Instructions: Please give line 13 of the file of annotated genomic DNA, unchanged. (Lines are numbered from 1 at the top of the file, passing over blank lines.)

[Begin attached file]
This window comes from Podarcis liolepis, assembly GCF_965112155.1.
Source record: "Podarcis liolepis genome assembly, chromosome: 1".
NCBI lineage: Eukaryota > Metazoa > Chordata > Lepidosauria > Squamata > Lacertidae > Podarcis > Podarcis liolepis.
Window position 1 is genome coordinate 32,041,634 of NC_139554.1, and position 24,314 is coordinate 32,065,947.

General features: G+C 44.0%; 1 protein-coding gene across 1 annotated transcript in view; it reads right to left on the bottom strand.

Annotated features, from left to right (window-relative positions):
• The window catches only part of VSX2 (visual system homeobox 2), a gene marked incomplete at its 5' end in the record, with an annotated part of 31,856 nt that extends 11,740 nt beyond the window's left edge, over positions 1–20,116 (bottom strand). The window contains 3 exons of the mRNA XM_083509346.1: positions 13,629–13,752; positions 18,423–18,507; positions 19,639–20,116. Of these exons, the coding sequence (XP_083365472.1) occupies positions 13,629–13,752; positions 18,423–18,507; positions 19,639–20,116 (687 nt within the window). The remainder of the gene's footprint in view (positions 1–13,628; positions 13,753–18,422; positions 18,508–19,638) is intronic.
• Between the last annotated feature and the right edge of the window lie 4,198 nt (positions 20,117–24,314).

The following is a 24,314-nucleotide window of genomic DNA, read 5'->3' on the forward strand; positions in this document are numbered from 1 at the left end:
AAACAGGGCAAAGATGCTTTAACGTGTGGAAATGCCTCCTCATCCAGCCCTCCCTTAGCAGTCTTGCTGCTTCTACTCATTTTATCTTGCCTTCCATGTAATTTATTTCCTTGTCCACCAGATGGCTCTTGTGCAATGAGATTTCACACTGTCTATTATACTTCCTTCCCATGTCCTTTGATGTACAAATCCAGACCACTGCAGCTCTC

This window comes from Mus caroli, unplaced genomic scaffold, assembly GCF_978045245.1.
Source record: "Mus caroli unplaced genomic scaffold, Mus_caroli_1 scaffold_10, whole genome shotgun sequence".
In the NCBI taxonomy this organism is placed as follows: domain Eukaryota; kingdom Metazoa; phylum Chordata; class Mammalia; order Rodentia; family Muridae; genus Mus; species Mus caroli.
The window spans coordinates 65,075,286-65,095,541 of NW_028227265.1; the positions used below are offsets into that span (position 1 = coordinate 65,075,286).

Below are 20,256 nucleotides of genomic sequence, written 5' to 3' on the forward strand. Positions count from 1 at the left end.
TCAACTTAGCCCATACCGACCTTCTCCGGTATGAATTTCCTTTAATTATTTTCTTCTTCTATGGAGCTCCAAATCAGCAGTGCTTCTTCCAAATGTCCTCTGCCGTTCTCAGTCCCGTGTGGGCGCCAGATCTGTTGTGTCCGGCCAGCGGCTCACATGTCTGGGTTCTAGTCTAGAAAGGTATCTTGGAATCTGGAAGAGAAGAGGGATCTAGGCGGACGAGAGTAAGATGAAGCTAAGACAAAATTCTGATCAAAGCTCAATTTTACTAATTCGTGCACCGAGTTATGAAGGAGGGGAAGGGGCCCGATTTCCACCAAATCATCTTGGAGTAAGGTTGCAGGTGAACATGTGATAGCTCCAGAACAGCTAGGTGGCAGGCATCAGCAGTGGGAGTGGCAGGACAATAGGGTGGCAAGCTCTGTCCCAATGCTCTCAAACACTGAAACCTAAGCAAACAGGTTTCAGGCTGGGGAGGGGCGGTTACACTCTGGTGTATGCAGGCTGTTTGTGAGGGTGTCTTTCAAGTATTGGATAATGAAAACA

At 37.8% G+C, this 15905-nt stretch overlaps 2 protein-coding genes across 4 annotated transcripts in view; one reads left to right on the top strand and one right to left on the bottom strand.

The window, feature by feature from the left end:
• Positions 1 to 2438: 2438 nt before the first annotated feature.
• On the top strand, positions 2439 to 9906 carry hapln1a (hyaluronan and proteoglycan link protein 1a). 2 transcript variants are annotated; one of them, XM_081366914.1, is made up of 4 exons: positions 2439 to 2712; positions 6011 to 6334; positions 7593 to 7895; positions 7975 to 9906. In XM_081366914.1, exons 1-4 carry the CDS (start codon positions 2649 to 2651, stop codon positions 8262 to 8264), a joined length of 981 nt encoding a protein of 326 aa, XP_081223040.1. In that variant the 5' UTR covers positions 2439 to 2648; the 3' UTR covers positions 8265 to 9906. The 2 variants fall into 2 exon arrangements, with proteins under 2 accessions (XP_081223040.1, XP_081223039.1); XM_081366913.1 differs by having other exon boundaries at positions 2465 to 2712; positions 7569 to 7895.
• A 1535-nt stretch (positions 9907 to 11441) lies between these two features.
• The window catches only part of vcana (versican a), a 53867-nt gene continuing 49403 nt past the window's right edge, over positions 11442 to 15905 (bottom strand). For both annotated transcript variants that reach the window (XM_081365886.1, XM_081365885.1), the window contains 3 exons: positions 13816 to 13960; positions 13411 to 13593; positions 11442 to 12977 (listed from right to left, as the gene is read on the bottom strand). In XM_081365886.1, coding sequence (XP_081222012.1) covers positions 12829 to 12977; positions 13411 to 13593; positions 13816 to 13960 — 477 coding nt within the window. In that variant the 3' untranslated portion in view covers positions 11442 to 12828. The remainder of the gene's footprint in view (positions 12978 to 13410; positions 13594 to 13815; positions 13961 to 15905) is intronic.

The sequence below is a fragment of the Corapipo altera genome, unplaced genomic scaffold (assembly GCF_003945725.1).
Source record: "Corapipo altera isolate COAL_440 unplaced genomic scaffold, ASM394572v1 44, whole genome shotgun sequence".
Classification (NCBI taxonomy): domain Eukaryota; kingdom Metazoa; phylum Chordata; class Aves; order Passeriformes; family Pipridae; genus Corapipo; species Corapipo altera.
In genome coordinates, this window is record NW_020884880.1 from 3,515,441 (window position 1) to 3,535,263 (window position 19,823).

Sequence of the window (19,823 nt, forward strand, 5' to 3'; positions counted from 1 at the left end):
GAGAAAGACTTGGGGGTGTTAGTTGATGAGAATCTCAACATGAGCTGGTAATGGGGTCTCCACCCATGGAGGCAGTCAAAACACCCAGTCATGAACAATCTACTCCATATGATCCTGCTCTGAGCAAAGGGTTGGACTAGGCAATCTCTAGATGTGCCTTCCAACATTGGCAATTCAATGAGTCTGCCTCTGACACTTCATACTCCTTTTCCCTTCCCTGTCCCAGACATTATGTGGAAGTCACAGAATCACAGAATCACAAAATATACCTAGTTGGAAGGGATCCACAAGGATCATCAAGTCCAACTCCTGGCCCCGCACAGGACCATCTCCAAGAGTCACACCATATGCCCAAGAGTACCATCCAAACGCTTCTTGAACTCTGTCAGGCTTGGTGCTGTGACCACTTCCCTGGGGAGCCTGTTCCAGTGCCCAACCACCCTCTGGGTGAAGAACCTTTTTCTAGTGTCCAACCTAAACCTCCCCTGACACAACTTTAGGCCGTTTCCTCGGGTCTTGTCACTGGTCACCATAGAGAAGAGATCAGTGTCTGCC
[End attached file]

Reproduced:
In the NCBI taxonomy this organism is placed as follows: domain Eukaryota; kingdom Metazoa; phylum Chordata; class Mammalia; order Rodentia; family Muridae; genus Mus; species Mus caroli.